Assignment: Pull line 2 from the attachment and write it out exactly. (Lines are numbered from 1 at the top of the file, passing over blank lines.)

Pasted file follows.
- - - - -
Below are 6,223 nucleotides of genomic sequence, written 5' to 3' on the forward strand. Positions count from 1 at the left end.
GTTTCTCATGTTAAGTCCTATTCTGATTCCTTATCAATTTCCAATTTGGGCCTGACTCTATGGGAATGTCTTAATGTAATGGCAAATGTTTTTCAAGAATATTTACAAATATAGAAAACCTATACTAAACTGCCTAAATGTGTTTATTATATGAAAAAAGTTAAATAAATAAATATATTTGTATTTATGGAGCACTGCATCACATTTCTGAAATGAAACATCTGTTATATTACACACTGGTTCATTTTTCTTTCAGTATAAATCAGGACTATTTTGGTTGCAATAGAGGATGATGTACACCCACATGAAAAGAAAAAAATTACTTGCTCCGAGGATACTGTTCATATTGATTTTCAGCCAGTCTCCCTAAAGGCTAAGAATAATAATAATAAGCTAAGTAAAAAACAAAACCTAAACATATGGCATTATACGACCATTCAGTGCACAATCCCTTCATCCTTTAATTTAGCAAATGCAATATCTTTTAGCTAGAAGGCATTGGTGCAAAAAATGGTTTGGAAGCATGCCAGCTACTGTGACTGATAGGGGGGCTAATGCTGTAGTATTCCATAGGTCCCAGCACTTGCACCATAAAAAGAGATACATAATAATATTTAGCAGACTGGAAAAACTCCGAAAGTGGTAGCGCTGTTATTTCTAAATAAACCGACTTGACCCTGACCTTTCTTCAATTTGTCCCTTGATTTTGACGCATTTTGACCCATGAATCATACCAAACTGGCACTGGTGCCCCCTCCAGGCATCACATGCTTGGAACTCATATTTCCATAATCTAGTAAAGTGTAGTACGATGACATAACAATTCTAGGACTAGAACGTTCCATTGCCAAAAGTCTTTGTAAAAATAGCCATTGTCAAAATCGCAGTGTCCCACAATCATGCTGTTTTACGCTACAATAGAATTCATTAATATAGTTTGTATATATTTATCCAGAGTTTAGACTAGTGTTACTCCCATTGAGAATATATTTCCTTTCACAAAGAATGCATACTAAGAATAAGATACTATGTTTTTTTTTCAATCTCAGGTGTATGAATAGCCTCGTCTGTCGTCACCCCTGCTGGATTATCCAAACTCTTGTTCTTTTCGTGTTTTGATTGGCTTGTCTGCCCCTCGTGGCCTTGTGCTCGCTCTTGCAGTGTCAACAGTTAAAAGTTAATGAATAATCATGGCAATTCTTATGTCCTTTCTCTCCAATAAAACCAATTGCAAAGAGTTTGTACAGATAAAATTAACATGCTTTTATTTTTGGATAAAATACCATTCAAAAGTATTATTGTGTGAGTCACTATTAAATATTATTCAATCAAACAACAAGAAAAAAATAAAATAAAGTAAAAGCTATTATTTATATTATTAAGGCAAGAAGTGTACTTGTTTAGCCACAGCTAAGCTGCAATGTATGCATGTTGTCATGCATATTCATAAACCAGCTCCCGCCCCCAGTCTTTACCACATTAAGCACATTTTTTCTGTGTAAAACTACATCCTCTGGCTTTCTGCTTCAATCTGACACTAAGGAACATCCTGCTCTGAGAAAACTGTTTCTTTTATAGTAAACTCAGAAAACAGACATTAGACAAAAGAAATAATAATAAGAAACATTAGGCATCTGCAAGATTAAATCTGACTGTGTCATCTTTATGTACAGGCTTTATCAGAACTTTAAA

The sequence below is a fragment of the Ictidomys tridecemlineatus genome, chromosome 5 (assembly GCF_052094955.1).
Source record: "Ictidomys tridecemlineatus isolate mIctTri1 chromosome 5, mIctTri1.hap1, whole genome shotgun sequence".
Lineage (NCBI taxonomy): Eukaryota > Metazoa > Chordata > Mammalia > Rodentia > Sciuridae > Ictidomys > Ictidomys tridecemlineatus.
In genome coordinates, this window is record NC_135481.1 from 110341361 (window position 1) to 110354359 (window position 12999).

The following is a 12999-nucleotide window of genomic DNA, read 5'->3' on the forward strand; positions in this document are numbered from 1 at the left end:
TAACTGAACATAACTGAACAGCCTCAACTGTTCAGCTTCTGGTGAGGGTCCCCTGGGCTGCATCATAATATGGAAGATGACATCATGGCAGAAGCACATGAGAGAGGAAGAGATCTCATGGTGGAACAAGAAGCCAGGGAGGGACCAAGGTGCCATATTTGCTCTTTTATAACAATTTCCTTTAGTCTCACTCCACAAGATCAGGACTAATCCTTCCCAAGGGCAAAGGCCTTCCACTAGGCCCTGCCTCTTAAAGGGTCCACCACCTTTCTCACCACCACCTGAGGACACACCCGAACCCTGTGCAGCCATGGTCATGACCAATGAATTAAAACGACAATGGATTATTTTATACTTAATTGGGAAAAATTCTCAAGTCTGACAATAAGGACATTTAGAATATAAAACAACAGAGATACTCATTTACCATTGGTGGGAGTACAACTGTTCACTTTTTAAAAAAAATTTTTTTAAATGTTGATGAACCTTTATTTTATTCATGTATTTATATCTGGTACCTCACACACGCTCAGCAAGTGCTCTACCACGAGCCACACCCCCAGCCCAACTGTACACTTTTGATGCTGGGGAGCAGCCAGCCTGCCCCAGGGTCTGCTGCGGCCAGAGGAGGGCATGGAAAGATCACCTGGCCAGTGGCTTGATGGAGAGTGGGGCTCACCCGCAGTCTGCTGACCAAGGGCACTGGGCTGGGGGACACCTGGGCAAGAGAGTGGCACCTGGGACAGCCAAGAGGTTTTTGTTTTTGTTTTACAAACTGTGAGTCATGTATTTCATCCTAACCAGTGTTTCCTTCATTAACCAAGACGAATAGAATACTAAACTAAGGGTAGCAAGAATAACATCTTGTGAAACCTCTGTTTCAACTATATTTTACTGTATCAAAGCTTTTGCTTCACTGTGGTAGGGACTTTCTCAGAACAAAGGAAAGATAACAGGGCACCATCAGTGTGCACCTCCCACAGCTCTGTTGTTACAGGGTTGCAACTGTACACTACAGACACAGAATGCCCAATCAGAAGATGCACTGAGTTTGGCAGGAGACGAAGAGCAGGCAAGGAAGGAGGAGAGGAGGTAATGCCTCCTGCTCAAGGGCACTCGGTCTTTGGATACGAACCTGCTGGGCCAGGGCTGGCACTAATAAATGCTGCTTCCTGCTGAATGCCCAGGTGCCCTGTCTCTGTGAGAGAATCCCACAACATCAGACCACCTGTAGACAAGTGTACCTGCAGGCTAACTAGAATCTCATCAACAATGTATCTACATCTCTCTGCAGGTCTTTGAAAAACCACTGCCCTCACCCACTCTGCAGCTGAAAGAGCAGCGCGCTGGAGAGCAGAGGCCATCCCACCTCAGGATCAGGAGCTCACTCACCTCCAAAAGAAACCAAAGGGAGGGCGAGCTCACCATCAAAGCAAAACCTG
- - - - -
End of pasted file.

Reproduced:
GTTTCTCATGTTAAGTCCTATTCTGATTCCTTATCAATTTCCAATTTGGGCCTGACTCTATGGGAATGTCTTAATGTAATGGCAAATGTTTTTCAAGAATATTTACAAATATAGAAAACCTATACTAAACTGCCTAAATGTGTTTATTATATGAAAAAAGTTAAATAAATAAATATATTTGTATTTATGGAGCACTGCATCACATTTCTGAAATGAAACATCTGTTATATTACACACTGGTTCATTTTTCTTTCAGTATAAATCAGGACTATTTTGGTTGCAATAGAGGATGATGTACACCCACATGAAAAGAAAAAAATTACTTGCTCCGAGGATACTGTTCATATTGATTTTCAGCCAGTCTCCCTAAAGGCTAAGAATAATAATAATAAGCTAAGTAAAAAACAAAACCTAAACATATGGCATTATACGACCATTCAGTGCACAATCCCTTCATCCTTTAATTTAGCAAATGCAATATCTTTTAGCTAGAAGGCATTGGTGCAAAAAATGGTTTGGAAGCATGCCAGCTACTGTGACTGATAGGGGGGCTAATGCTGTAGTATTCCATAGGTCCCAGCACTTGCACCATAAAAAGAGATACATAATAATATTTAGCAGACTGGAAAAACTCCGAAAGTGGTAGCGCTGTTATTTCTAAATAAACCGACTTGACCCTGACCTTTCTTCAATTTGTCCCTTGATTTTGACGCATTTTGACCCATGAATCATACCAAACTGGCACTGGTGCCCCCTCCAGGCATCACATGCTTGGAACTCATATTTCCATAATCTAGTAAAGTGTAGTACGATGACATAACAATTCTAGGACTAGAACGTTCCATTGCCAAAAGTCTTTGTAAAAATAGCCATTGTCAAAATCGCAGTGTCCCACAATCATGCTGTTTTACGCTACAATAGAATTCATTAATATAGTTTGTATATATTTATCCAGAGTTTAGACTAGTGTTACTCCCATTGAGAATATATTTCCTTTCACAAAGAATGCATACTAAGAATAAGATACTATGTTTTTTTTTCAATCTCAGGTGTATGAATAGCCTCGTCTGTCGTCACCCCTGCTGGATTATCCAAACTCTTGTTCTTTTCGTGTTTTGATTGGCTTGTCTGCCCCTCGTGGCCTTGTGCTCGCTCTTGCAGTGTCAACAGTTAAAAGTTAATGAATAATCATGGCAATTCTTATGTCCTTTCTCTCCAATAAAACCAATTGCAAAGAGTTTGTACAGATAAAATTAACATGCTTTTATTTTTGGATAAAATACCATTCAAAAGTATTATTGTGTGAGTCACTATTAAATATTATTCAATCAAACAACAAGAAAAAAATAAAATAAAGTAAAAGCTATTATTTATATTATTAAGGCAAGAAGTGTACTTGTTTAGCCACAGCTAAGCTGCAATGTATGCATGTTGTCATGCATATTCATAAACCAGCTCCCGCCCCCAGTCTTTACCACATTAAGCACATTTTTTCTGTGTAAAACTACATCCTCTGGCTTTCTGCTTCAATCTGACACTAAGGAACATCCTGCTCTGAGAAAACTGTTTCTTTTATAGTAAACTCAGAAAACAGACATTAGACAAAAGAAATAATAATAAGAAACATTAGGCATCTGCAAGATTAAATCTGACTGTGTCATCTTTATGTACAGGCTTTATCAGAACTTTAAA